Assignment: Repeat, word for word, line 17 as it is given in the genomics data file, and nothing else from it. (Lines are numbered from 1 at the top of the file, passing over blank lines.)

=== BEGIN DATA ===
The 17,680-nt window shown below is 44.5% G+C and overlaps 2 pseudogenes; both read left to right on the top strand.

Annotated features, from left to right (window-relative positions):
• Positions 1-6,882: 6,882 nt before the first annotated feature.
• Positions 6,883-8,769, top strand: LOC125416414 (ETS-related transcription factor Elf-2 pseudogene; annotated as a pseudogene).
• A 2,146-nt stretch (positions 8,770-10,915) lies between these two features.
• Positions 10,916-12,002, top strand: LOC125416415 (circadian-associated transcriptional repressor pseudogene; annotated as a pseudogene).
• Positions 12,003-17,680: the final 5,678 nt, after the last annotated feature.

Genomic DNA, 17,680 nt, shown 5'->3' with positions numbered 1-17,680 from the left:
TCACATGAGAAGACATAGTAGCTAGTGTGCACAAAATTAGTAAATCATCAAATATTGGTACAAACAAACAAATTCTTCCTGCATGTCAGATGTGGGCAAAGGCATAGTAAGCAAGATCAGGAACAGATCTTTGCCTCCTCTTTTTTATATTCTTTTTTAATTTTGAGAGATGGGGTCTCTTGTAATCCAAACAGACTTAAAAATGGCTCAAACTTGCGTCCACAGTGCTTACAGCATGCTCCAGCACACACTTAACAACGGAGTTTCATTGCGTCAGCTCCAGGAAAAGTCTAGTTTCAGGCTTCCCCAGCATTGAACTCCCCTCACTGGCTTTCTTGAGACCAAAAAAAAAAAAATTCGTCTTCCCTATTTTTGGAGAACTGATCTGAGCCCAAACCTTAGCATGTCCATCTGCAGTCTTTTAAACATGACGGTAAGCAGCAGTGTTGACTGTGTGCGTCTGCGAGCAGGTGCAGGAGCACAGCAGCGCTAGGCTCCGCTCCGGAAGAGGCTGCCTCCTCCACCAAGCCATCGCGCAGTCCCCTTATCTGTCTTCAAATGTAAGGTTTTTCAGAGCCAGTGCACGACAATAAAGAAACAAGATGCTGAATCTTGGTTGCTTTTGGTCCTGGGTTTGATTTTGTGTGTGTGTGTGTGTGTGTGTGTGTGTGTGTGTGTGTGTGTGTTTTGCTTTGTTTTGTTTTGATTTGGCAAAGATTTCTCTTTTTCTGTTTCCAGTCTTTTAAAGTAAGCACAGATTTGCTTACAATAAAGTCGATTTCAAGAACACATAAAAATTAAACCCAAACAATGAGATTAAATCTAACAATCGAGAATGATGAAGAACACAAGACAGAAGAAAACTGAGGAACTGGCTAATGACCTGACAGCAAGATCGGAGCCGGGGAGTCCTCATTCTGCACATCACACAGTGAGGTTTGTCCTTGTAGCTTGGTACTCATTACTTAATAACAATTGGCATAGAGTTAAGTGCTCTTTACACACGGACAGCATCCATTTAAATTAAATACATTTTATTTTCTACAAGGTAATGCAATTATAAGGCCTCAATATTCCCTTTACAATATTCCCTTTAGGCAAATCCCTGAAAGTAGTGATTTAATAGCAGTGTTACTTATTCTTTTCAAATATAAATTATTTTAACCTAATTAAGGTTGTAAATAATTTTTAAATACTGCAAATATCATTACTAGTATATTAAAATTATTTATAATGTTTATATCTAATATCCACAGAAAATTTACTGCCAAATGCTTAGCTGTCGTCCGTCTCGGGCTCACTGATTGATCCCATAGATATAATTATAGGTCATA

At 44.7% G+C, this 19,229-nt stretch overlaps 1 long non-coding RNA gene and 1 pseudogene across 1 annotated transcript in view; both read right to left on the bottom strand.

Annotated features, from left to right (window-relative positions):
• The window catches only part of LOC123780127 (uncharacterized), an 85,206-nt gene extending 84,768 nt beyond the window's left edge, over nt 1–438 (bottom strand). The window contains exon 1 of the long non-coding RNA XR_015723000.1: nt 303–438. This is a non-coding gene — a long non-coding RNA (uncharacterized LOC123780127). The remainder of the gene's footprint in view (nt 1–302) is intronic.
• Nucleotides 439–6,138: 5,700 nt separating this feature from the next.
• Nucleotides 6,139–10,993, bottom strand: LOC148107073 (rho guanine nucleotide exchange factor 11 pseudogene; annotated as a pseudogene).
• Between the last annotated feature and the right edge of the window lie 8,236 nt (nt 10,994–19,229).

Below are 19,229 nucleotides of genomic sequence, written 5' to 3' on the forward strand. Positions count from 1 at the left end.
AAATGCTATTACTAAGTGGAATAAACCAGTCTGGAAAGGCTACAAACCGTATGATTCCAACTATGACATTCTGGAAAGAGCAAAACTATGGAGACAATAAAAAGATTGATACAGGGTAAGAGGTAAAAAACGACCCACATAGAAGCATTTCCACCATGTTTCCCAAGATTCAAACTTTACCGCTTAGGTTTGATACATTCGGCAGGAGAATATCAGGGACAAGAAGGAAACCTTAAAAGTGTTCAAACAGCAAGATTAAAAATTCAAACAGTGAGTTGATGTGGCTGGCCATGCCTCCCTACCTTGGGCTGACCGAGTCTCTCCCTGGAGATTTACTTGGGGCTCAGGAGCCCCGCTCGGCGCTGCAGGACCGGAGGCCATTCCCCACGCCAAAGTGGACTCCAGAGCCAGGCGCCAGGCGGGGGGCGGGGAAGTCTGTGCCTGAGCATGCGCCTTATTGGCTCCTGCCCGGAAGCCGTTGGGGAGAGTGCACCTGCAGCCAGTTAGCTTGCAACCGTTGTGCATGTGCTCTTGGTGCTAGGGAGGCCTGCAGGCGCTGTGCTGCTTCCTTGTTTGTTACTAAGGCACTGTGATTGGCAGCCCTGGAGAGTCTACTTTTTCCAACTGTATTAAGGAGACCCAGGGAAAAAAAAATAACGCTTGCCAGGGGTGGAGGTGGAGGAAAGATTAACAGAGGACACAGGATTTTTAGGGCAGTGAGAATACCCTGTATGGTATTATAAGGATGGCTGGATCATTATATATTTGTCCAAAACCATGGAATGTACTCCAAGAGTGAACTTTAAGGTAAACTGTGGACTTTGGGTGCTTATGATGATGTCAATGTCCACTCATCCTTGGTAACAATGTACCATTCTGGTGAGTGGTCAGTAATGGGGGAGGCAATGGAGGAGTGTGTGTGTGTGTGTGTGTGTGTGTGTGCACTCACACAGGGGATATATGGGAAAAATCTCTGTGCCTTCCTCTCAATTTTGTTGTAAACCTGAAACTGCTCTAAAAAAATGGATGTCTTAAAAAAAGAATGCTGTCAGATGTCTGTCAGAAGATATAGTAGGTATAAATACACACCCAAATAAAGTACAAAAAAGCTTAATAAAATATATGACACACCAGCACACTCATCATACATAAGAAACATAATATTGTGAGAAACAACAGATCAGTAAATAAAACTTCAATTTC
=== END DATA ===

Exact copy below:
AAATGCTATTACTAAGTGGAATAAACCAGTCTGGAAAGGCTACAAACCGTATGATTCCAACTATGACATTCTGGAAAGAGCAAAACTATGGAGACAATAAAAAGATTGATACAGGGTAAGAGGTAAAAAACGACCCACATAGAAGCATTTCCACCATGTTTCCCAAGATTCAAACTTTACCGCTTAGGTTTGATACATTCGGCAGGAGAATATCAGGGACAAGAAGGAAACCTTAAAAGTGTTCAAACAGCAAGATTAAAAATTCAAACAGTGAGTTGATGTGGCTGGCCATGCCTCCCTACCTTGGGCTGACCGAGTCTCTCCCTGGAGATTTACTTGGGGCTCAGGAGCCCCGCTCGGCGCTGCAGGACCGGAGGCCATTCCCCACGCCAAAGTGGACTCCAGAGCCAGGCGCCAGGCGGGGGGCGGGGAAGTCTGTGCCTGAGCATGCGCCTTATTGGCTCCTGCCCGGAAGCCGTTGGGGAGAGTGCACCTGCAGCCAGTTAGCTTGCAACCGTTGTGCATGTGCTCTTGGTGCTAGGGAGGCCTGCAGGCGCTGTGCTGCTTCCTTGTTTGTTACTAAGGCACTGTGATTGGCAGCCCTGGAGAGTCTACTTTTTCCAACTGTATTAAGGAGACCCAGGGAAAAAAAAATAACGCTTGCCAGGGGTGGAGGTGGAGGAAAGATTAACAGAGGACACAGGATTTTTAGGGCAGTGAGAATACCCTGTATGGTATTATAAGGATGGCTGGATCATTATATATTTGTCCAAAACCATGGAATGTACTCCAAGAGTGAACTTTAAGGTAAACTGTGGACTTTGGGTGCTTATGATGATGTCAATGTCCACTCATCCTTGGTAACAATGTACCATTCTGGTGAGTGGTCAGTAATGGGGGAGGCAATGGAGGAGTGTGTGTGTGTGTGTGTGTGTGTGTGTGCACTCACACAGGGGATATATGGGAAAAATCTCTGTGCCTTCCTCTCAATTTTGTTGTAAACCTGAAACTGCTCTAAAAAAATGGATGTCTTAAAAAAAGAATGCTGTCAGATGTCTGTCAGAAGATATAGTAGGTATAAATACACACCCAAATAAAGTACAAAAAAGCTTAATAAAATATATGACACACCAGCACACTCATCATACATAAGAAACATAATATTGTGAGAAACAACAGATCAGTAAATAAAACTTCAATTTC